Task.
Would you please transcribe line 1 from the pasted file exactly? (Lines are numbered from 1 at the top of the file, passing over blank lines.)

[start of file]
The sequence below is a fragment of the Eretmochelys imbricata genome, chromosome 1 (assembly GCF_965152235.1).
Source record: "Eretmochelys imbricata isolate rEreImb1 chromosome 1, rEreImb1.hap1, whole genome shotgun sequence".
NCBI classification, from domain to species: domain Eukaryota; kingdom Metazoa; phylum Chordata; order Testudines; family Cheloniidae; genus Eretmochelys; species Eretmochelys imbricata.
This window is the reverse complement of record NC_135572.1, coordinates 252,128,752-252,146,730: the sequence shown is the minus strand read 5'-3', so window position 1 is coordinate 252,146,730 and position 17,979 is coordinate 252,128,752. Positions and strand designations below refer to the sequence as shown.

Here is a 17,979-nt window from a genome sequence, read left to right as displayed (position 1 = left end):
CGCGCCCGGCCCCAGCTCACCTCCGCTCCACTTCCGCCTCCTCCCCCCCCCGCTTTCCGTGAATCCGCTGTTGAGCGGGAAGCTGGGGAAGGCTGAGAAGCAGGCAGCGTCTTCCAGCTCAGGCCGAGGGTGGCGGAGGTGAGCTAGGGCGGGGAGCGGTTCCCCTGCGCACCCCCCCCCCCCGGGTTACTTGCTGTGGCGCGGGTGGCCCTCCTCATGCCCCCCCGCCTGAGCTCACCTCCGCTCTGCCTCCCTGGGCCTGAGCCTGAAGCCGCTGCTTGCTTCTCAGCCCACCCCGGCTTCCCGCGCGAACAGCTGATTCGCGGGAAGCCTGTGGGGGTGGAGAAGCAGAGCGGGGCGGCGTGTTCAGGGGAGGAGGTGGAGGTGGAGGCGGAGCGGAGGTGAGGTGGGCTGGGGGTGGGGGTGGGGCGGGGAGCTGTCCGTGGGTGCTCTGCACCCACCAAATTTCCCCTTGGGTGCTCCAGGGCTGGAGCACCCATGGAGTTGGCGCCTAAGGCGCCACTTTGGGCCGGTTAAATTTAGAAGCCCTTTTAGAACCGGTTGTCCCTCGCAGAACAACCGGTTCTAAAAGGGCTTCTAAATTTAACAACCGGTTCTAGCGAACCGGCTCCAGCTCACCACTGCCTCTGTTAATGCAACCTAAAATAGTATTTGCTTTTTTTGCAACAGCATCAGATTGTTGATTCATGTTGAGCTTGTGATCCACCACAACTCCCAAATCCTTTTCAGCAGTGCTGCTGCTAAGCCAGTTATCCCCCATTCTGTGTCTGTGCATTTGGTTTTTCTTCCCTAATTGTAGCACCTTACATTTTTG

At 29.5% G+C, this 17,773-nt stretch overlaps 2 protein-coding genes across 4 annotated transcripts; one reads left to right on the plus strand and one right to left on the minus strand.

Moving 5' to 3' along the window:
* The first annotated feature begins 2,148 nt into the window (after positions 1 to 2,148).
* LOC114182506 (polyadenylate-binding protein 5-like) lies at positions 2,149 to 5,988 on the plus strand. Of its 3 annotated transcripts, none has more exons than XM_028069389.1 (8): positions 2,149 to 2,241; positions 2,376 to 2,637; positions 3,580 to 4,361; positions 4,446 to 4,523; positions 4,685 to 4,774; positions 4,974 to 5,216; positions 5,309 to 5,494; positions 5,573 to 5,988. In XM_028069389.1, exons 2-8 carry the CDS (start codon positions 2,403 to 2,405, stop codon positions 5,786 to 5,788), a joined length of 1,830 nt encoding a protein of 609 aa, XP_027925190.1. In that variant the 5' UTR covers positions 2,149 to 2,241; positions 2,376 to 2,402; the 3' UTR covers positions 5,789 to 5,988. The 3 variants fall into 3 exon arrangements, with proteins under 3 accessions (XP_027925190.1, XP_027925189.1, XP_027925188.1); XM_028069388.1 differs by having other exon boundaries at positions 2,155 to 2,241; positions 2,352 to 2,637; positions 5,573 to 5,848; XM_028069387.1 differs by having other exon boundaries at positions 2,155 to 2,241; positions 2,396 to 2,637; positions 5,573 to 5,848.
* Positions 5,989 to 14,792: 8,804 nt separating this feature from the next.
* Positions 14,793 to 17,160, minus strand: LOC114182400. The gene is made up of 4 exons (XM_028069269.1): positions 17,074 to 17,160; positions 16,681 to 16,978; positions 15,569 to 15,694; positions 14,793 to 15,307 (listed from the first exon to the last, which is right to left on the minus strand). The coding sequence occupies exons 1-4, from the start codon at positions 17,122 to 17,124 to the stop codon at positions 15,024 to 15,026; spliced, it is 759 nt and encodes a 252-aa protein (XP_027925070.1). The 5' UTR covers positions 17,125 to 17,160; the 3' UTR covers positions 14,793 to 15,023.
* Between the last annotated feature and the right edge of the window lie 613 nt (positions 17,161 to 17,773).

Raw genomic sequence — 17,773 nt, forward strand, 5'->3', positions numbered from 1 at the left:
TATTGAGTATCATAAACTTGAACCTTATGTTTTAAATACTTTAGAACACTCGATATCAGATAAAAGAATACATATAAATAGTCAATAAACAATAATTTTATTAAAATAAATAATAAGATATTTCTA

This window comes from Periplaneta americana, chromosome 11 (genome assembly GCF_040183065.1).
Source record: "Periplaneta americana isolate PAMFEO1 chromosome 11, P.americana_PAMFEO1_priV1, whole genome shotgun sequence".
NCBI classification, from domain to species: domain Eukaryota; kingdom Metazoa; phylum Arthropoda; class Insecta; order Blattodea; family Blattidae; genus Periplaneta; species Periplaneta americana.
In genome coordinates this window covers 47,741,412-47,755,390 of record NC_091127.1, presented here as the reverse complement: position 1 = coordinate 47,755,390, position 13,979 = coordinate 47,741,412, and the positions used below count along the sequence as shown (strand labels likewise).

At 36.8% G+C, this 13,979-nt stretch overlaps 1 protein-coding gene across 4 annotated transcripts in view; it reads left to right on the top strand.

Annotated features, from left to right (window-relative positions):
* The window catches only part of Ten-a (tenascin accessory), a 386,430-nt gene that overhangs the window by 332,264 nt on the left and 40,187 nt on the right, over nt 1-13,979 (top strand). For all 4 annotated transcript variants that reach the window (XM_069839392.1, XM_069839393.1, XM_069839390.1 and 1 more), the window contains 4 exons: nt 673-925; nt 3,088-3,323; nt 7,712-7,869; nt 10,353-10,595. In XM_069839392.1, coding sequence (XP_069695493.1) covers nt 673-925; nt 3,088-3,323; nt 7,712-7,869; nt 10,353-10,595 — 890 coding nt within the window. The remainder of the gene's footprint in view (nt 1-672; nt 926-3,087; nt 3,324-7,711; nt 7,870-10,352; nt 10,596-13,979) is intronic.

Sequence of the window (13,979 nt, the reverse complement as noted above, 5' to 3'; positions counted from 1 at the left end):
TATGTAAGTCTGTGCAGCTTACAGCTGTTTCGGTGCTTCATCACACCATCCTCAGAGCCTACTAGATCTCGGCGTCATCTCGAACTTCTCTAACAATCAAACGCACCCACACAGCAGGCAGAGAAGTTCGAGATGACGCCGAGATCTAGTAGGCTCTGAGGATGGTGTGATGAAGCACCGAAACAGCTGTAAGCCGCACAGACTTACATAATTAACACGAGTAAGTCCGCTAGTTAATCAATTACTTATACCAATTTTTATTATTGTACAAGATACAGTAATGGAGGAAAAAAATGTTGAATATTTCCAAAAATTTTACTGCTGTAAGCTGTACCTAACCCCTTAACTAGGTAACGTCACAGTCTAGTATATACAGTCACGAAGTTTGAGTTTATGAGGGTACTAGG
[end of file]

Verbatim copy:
The sequence below is a fragment of the Eretmochelys imbricata genome, chromosome 1 (assembly GCF_965152235.1).